Earlier this year, I used my nightly radio show to lead a retreat based upon the Spiritual Exercises of Saint Ignatius of Loyola. Although it was hard work it produced great benefits in many of our spiritual lives. Even though I’d heard of St. Ignatius and his Spiritual Exercises for many years, I knew very little about him or his teaching. Looking back on the experience, there was one lesson I learned that changed my life forever. It’s a simple concept and it can change your life too. It involves St. Ignatius’ motto:
“Ad majorem dei Gloriam”
Latin for “for the greater glory of God”, this expression is much more than a “cutesy” catch phase. When put into practice, it will not only ensure that you’re giving God your best effort, but it will put you on the fast track to Heaven! What it means is simply this – everything that you do should be done for the greater glory of God. Yeah, so…don’t we all do this? Not really. When we have to make a choice between two options, we often go with the choice that “feels good” or is less unpleasant. Unfortunately, that’s not always the choice that gives God the greater glory. He sometimes wants us to do something that we’d rather avoid. You know, like talking to that annoying person after Mass or turning off the TV and saying some prayers instead. Think about the many choices you make each day and then think about why you make them. How often do we take the easy way out instead of doing the right thing? While judging our personal motives can sometimes be tricky (because we fool ourselves), frequent prayer can open our eyes and help us to look at things objectively.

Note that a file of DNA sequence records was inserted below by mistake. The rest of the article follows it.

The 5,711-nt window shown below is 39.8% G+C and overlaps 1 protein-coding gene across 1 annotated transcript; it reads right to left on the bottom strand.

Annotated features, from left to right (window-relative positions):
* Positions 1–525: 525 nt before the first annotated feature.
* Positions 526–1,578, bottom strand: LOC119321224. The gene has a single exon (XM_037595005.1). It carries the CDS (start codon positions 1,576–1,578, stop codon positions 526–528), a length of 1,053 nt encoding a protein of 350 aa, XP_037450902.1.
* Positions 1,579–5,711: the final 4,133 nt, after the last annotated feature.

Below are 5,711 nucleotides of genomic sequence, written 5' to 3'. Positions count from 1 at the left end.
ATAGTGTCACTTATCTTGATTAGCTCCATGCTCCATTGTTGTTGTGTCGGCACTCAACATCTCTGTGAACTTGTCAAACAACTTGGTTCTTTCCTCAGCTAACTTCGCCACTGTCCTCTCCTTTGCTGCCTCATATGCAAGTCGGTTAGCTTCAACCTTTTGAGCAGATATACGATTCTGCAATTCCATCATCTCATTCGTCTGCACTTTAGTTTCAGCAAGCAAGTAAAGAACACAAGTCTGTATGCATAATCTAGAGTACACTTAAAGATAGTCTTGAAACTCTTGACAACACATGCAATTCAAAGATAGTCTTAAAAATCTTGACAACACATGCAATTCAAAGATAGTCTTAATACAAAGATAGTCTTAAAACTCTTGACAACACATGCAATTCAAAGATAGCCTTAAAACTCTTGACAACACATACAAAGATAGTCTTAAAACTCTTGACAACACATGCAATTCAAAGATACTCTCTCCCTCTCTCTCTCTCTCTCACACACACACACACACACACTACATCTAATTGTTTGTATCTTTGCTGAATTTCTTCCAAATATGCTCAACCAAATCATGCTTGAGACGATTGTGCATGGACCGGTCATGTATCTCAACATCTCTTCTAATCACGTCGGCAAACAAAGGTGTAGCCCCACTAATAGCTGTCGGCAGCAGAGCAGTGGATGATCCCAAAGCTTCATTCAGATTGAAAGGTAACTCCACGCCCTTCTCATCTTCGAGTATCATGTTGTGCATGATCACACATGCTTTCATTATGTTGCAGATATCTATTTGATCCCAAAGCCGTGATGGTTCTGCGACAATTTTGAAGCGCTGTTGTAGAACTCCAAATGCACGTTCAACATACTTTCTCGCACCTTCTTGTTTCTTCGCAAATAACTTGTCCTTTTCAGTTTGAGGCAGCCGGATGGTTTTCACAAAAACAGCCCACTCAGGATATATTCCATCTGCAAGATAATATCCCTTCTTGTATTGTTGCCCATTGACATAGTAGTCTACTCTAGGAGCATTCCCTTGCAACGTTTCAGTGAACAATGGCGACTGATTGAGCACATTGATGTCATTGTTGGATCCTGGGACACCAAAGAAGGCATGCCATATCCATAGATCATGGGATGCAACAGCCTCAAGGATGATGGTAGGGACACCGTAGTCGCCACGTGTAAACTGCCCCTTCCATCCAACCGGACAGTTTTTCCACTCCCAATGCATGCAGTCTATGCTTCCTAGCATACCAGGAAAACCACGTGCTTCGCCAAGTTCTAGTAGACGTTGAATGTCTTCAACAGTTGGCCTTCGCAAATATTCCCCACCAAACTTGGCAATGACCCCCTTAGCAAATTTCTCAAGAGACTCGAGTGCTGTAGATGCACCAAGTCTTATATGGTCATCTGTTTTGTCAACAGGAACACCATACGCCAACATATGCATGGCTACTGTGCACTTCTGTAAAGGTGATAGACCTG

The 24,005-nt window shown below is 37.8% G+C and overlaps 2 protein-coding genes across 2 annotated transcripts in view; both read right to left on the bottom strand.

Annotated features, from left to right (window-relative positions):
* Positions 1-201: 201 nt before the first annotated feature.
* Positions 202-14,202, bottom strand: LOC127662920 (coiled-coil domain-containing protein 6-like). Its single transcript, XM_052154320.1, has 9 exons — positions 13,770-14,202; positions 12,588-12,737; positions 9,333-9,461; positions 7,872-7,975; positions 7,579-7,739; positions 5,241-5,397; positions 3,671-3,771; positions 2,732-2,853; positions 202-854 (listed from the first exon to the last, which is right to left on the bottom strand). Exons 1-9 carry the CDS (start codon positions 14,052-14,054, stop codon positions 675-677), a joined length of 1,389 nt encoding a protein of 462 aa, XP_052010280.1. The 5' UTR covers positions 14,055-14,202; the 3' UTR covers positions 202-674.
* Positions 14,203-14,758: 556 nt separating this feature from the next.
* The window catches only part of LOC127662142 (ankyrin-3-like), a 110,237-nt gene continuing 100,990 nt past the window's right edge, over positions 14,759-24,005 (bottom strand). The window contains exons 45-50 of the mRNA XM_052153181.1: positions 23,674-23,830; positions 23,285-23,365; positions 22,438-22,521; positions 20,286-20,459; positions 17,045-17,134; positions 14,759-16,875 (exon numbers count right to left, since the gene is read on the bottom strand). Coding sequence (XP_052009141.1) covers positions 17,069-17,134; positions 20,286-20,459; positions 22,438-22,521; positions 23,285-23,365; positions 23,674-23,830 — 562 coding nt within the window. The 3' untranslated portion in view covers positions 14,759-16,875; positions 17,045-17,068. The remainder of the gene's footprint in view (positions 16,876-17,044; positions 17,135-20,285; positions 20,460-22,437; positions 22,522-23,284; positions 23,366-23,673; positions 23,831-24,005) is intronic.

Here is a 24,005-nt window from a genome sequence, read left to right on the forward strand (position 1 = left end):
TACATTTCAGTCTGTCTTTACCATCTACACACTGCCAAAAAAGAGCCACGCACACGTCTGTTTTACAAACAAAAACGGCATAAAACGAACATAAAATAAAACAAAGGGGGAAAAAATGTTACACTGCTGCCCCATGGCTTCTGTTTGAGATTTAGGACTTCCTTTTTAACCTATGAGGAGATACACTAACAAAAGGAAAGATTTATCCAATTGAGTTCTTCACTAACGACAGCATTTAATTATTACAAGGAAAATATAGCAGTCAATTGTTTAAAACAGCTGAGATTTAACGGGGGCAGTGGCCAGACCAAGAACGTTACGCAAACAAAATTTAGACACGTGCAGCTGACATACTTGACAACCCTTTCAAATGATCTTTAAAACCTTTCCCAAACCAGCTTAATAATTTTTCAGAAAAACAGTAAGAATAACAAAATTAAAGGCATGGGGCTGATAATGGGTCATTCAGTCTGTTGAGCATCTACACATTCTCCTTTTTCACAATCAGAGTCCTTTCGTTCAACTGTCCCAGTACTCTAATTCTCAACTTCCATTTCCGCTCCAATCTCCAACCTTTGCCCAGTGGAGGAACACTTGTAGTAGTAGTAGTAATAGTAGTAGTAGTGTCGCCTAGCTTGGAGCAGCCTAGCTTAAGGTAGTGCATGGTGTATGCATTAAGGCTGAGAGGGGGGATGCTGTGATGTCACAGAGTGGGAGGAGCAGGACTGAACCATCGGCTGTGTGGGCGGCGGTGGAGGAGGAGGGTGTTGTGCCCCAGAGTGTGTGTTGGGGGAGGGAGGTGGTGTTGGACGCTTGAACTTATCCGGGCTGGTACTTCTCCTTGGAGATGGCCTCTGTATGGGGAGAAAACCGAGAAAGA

If there’s one thing that we should learn from the teachings of St. Ignatius of Loyola, it’s that every decision, every action, every word we speak should be done for the greater glory of God. When faced with a decision, asking the question, “what would God want me to do?” puts St. Ignatius’ important teaching into practice. By doing that, we can honestly say that we’re loving God with all of our heart, soul and might (Deuteronomy 6:4)!
St. Ignatius of Loyola, pray for us!